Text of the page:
There is another explanation which calls for attention. This is the one based on Bede, Hist. Eccl., I, xvi, where the words of Gildas have been changed so that the forty-four years refer to the period between the coming of the Saxons to Britain and the battle of Badon (‘quadragesimo circiter et quarto anno adventus eorum in Brittanicam’). Bede wrote in 731 and made extensive use of the De Excidio : De la Borderie (Rev. Celt., vi, 12) suggests that Bede saw an earlier text of Gildas than the one which we have and that the reading was contained in that. He says that the reputation of Bede was such that no one could accuse him of inventing the reading! To fail to understand the Latin of Gildas is not a moral fault. The view of Mommsen is fairer — that the sentence in Bede's copy was exactly as it appears in ours, that he failed to understand it, and freely changed it to a mode of computing time which he himself used. It would appear that to date an event from the time of the coming of the Saxons (‘adventus Anglorum’) is exactly what one might expect Bede to do and the very last thing that Gildas would do. It is known that Bede computed in that manner (e.g. I, xxiii, II, xiv, V, xxiii). To a Briton like Gildas, (pre- 547) and for many years afterwards, the Saxons were but a temporary affliction somewhere in the extremities of his country, an oppression that had been checked, and an oppression that was to come to an end. To an Englishman in the year 731, the English were the possessors of the whole of England and likely to remain there.
It is difficult to accept the compromise offered by Plummer (Baedae Opera, ii, 30) — that Bede might be right in adding forty-four years to 449 and dating the battle of Badon in 493 and that Gildas also was writing in 537, i.e. forty-four years after 493. A fair attempt to make the best of both worlds. But Gildas does not say forty-four years, but forty-three years and a month over. Such exactness suggests that he was thinking of his own age. Indeed, Zimmer thinks that Gildas was born on the day of the battle of Badon (Nennius Vindicatus, 100), and not merely in the same year.
When, then, did the siege of Mount Badon take place? The Annales Cambriae give 516. Add forty-three to that and we get 559-60 as the time of the writing of De Excidio. That will not do, because Maelgwn is addressed by the author as a living and lively ruler — and Maelgwn died in 547 according to the Annales. Assuming that Gildas wrote his attack on Maelgwn in the year the latter died, that gives 504 as the last year possible for the battle of Badon and the birth of Gildas — and they may be a little earlier. The Annales gives 570 as the date of his death (see Lloyd, Hist. W., 142 n, for corroborative details from Irish chronicles) and that permits us to suggest c. 500 as the time of his birth. It is possible, therefore, that he knew people who had witnessed the first laying waste of Britain by the Saxons in the time of Vortigern, the deliverance through Emrys, and the subsequent chequered period which ended in the bliss of the victory of Mount Badon and the long peace that was enjoyed when Gildas was in his youth.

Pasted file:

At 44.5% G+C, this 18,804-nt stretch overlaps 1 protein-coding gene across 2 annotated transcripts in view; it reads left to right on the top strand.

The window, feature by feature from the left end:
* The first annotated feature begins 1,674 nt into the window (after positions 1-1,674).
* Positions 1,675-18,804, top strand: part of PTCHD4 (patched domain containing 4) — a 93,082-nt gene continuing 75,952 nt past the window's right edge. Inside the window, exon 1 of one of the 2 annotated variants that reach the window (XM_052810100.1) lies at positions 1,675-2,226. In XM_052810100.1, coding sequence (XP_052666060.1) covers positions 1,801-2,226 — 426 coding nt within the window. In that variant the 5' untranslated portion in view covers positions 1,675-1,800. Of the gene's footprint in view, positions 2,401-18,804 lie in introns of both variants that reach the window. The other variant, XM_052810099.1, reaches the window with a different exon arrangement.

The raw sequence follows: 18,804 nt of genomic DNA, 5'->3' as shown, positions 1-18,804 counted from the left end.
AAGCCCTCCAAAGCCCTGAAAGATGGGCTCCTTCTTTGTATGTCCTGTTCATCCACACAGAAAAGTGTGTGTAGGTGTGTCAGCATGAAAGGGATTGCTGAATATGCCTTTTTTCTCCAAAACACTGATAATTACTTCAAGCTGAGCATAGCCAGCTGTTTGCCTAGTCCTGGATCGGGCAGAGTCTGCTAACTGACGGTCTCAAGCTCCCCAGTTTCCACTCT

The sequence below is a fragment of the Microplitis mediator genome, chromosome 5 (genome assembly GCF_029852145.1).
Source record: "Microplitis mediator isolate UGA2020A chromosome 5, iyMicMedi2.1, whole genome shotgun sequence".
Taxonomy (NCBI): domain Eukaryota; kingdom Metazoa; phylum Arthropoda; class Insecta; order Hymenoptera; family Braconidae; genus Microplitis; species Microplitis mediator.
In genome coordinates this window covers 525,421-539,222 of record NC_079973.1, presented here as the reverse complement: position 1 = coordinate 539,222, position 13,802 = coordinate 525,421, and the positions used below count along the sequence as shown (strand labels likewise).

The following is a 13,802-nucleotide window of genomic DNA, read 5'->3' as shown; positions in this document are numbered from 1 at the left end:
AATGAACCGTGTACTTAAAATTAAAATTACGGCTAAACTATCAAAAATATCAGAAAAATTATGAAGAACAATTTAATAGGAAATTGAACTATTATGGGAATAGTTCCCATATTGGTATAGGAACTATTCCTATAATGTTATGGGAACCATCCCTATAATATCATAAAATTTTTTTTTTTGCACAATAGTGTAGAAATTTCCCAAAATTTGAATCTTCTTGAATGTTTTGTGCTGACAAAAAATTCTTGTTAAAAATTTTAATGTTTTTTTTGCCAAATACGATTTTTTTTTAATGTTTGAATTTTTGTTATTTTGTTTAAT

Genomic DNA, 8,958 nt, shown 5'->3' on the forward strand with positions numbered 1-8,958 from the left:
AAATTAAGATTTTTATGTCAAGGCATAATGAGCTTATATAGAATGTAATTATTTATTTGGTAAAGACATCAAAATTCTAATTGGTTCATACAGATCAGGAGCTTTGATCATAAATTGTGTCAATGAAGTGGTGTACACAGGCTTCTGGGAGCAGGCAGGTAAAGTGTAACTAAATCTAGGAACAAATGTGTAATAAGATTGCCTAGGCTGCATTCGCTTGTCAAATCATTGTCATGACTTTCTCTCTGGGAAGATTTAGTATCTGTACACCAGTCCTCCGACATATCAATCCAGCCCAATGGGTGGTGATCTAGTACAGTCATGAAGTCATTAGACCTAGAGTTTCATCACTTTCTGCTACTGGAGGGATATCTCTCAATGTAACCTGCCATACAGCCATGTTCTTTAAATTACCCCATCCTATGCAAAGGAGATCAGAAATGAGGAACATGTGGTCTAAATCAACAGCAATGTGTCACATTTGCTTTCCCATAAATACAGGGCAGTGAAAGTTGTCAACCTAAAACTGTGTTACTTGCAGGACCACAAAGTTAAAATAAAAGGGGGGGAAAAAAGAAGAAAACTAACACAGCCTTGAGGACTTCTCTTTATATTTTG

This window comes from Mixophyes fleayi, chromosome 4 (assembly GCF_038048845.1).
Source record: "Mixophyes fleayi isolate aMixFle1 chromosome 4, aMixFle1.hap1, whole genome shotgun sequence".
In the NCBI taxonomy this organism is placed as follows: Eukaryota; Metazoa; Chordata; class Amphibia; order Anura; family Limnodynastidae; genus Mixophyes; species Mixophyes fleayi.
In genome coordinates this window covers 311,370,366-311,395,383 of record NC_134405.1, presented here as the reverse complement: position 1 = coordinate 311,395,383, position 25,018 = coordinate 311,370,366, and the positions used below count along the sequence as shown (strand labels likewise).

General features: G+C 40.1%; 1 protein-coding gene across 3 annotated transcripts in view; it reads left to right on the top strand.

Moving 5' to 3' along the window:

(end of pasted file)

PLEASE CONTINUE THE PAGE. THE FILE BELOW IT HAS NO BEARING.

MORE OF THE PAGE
There are extant some observations by Gildas on Penance together with some other disconnected pieces that are attributed to him. Two ‘Vitae’ of him were written, one by a monk from Ruys, in Brittany, and the other (so it is said) by Caradoc of Llancarfan. According to the former he was born in the district of Arecluta, i.e. on the banks of the river Clyde in Scotland. He was the son of a man of gentle birth named Caunus. According to the other ‘Vita’ his father was Nau, king of Scotland. ‘Nau’ is an error for ‘Kau’ (‘Caw’), an attempt to make the saint a son of Caw of Scotland (see ‘Gilda son of Caw’ in ‘Kulhwch ac Olwen’ R.B.M., 107), together with eighteen brothers. If Caunus had been the name in the British language then the Welsh form would have been ‘Cun,’ not ‘Caw.’ It is a tiring matter to get at the truth by sifting the lives of these saints, but it can be believed that Gildas was a disciple of Saint Iltutus; see the ‘Vita’ of Saint Paul, written in 884, which states that Paul, David, Samson, and Gildas, author of the ‘Ormesta Britanniae,’ were fellow-pupils (Rev. Celt., v, 421), and that he crossed to Brittany and established there the monastery of Ruys in Vannes. The fame of Gildas amongst the saints of Ireland is attested by the reference to him by abbot Columban (Columbanus) in a letter to pope Gregory, c. 600. For his contribution to the second wave of Irish saints see Hugh Williams, Gildas, 416; see also Sir John Lloyd's considered opinion of him generally (Hist. W., 134-43).
Published date: 1959